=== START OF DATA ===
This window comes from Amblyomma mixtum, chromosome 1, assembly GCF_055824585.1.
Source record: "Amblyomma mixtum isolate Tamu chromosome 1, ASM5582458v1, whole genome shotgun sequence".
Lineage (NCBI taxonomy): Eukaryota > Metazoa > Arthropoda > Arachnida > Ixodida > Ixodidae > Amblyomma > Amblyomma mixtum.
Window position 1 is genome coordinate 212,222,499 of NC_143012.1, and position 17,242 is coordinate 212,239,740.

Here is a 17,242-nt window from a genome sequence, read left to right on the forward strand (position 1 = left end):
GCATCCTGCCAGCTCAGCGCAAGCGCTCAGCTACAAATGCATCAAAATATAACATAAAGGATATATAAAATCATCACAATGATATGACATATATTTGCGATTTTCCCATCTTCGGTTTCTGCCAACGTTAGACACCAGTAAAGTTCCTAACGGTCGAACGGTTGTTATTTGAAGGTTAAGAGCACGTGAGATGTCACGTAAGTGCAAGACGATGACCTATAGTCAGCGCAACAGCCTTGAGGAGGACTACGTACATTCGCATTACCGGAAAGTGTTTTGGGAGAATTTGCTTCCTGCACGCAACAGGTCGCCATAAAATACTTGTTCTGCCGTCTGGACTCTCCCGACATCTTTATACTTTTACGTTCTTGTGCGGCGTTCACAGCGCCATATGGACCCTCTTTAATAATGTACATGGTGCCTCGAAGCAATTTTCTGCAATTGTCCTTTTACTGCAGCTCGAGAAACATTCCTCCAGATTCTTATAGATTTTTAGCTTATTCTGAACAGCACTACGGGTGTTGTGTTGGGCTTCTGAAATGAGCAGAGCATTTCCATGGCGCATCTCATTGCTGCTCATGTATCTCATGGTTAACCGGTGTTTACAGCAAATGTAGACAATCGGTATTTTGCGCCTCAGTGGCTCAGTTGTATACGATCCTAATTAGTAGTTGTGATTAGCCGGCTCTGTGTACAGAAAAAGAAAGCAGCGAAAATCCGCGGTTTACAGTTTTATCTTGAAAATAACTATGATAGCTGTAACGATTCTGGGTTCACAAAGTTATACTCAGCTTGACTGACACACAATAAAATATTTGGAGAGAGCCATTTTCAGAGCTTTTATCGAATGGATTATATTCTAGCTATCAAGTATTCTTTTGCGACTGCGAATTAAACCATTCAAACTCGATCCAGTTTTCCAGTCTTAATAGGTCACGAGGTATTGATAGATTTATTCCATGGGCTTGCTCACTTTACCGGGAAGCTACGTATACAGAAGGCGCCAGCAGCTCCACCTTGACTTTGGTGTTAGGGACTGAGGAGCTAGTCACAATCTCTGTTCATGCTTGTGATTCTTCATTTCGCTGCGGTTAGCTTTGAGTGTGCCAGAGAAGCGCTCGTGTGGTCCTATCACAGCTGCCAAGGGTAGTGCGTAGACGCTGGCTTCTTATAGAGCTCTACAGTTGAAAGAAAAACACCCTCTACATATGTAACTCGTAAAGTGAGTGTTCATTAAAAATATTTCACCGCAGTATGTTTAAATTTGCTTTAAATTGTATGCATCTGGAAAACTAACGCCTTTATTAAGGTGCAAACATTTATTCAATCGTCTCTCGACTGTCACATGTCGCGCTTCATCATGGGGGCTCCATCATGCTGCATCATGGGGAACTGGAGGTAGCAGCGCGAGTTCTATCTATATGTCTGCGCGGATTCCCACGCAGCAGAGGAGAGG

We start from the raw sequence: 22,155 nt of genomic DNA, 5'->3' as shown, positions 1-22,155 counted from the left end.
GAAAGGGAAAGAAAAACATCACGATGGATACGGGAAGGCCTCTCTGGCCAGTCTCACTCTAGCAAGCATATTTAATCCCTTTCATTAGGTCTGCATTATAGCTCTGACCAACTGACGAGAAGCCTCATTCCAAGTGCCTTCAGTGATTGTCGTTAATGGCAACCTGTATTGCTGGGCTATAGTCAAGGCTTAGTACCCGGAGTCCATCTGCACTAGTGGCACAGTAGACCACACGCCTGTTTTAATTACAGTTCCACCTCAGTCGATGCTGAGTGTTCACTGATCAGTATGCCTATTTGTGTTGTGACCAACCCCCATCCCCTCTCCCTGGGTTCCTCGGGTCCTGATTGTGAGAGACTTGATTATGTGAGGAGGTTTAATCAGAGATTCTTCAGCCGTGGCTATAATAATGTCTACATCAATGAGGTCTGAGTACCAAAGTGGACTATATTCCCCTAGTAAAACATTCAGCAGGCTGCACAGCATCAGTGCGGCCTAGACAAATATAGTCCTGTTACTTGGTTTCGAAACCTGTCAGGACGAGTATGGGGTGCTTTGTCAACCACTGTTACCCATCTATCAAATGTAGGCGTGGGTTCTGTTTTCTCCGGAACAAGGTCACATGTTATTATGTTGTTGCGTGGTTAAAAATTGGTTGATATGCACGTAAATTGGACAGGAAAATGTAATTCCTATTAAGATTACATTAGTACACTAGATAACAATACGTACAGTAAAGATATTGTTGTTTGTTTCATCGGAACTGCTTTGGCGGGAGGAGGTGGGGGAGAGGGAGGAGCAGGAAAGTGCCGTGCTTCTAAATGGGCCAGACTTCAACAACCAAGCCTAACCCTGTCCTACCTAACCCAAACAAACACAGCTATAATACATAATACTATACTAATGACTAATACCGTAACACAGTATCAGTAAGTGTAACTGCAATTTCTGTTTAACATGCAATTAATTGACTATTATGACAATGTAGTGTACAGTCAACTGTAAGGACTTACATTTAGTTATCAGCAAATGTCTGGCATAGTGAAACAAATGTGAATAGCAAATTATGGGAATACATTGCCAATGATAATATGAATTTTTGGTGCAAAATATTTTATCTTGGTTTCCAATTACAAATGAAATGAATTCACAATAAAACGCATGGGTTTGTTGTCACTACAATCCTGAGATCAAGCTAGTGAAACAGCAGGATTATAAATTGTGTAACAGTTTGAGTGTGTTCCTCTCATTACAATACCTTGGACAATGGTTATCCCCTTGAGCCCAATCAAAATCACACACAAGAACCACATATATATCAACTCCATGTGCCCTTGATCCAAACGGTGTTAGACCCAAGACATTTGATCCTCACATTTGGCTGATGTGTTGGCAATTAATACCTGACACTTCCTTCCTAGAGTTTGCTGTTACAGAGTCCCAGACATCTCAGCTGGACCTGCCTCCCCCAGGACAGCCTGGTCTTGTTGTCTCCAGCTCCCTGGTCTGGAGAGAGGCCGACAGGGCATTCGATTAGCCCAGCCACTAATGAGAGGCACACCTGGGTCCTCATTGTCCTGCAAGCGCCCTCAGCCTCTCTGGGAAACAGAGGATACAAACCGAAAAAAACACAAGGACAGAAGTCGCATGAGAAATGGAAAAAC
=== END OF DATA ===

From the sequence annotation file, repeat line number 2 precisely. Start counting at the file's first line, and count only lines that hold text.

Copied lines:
Source record: "Amblyomma mixtum isolate Tamu chromosome 1, ASM5582458v1, whole genome shotgun sequence".